Burlington chief on opioid crisis: Abstinence is “abysmal failure”

Local News

The woman whose heartfelt obituary for a sibling went viral in October helped lead a panel discussion at a town hall on the opioid crisis Wednesday in Burlington.

Kate O’Neill, who wrote the widely shared obituary for her sister, Madeline Ellen Linsenmeir, said she hopes the gathering, hosted by the Burlington Free Press, helps bring awareness to the addiction crisis.

“It’s an epidemic, you feel really alone when you’re going through it,” O’Neill said. “There are millions of people suffering in the way that Maddie suffered… I do think that attention needs to be well beyond that obituary.”

The panel also included Burlington Police Chief Brandon del Pozo, whose immediate response to the obituary reflected the frustrations of people on the front lines of the  epidemic.

“I have a problem with this obituary,” del Pozo wrote in a Facebook post. “Why did it take a grieving relative with a good literary sense to get people to pay attention for a moment and shed a tear, when nearly a quarter of a million people have already died in the same way as Maddie as this epidemic grew?”

Del Pozo is a strong advocate for medication-assisted treatment. Buprenorphine, a drug that treats opioid addiction, is widely available in Vermont. It’s at the heart of the state’s “hub & spoke” model, which health officials say has eliminated wait times for treatment.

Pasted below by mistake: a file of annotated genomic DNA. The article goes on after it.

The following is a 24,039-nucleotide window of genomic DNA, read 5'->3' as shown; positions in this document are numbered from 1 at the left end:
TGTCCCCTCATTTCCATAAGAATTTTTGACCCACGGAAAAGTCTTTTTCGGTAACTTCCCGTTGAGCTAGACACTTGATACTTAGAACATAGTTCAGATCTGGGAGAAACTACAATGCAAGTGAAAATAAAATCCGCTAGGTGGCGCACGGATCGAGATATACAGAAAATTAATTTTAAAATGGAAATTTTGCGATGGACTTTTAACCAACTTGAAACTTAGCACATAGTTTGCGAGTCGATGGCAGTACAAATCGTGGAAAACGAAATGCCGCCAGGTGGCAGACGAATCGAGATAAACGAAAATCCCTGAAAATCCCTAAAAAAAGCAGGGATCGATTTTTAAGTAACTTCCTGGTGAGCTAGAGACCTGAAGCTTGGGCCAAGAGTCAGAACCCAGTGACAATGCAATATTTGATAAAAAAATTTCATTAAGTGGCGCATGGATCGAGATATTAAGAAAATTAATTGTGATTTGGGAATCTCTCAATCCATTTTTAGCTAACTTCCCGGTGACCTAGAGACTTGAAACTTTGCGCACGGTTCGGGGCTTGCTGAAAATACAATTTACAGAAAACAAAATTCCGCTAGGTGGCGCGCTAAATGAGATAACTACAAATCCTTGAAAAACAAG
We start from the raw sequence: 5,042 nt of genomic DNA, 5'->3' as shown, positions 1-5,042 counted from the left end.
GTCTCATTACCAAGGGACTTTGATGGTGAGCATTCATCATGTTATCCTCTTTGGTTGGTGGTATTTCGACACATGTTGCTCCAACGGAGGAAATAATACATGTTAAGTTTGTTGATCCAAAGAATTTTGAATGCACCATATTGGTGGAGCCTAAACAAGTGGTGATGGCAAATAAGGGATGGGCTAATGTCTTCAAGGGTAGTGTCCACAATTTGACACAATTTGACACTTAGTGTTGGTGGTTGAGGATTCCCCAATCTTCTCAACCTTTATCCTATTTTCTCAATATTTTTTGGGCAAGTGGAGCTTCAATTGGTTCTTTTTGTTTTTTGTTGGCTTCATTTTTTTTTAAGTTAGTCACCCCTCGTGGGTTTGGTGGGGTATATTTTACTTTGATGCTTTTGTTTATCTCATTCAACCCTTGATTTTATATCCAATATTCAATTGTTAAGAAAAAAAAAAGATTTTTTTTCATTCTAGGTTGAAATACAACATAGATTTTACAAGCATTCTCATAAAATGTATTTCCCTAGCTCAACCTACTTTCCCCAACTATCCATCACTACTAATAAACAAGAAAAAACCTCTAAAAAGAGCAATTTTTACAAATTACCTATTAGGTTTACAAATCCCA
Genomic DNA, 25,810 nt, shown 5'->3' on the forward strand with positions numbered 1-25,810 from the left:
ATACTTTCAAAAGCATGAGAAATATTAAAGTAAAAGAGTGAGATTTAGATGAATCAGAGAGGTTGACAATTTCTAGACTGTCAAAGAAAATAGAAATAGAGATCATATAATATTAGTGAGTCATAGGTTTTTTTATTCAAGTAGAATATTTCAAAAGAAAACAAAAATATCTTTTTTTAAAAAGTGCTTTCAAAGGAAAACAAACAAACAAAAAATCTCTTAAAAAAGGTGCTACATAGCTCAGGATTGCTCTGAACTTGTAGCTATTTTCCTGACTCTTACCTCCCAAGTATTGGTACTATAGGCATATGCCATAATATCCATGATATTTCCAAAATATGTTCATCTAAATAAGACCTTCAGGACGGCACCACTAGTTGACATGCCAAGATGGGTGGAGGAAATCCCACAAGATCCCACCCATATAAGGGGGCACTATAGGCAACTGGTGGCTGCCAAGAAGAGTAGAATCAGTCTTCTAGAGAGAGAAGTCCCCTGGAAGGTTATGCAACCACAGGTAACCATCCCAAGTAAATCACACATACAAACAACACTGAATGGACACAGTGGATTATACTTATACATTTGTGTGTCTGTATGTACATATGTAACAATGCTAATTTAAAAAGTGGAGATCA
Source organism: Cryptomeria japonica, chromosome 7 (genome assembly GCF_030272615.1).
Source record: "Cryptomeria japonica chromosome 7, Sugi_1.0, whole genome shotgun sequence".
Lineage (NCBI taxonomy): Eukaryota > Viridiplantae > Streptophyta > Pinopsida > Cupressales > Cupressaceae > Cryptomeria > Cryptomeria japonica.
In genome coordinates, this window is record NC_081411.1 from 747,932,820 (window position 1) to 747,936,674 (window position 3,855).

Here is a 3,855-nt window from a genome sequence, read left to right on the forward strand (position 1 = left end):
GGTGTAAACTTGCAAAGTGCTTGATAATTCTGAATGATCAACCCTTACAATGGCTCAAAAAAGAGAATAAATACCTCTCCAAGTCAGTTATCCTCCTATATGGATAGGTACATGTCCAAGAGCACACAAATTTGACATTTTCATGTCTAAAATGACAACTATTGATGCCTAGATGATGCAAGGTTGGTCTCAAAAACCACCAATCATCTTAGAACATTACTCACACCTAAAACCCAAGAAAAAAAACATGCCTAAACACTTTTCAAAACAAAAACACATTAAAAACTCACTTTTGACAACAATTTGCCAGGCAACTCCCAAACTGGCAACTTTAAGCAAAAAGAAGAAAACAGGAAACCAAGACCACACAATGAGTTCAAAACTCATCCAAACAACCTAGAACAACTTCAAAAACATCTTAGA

The medication has its critics, who say it replaces one addictive drug with another. But del Pozo said they should consider the alternative.

“That’s called abstinence, and it fails 90 to 98 percent of the time depending on the study,” Del Pozo said. “It’s an abysmal failure and it’s almost negligent.”

Another panelist, Liza Ryan, is a Champlain College student in recovery. She’s also a recovery coach with the Turning Point Center. 

“Any time I can share some experience, strength and hope to either family members or those suffering with addiction, I’m here and ready to do that,” Ryan said. “It was people who spoke out about their addictions that ultimately caught my attention to get some help.”

del Pozo said Vermont’s hub & spoke treatment model, which is being replicated in several states, including California and New Hampshire, has been a success, although the state has a ways to go.

“That suite of interventions exists really here and one or two other places in the country right now,” Del Pozo said. “Working in that environment with an openness to science and evidence gives me hope.”

 

 

 
 

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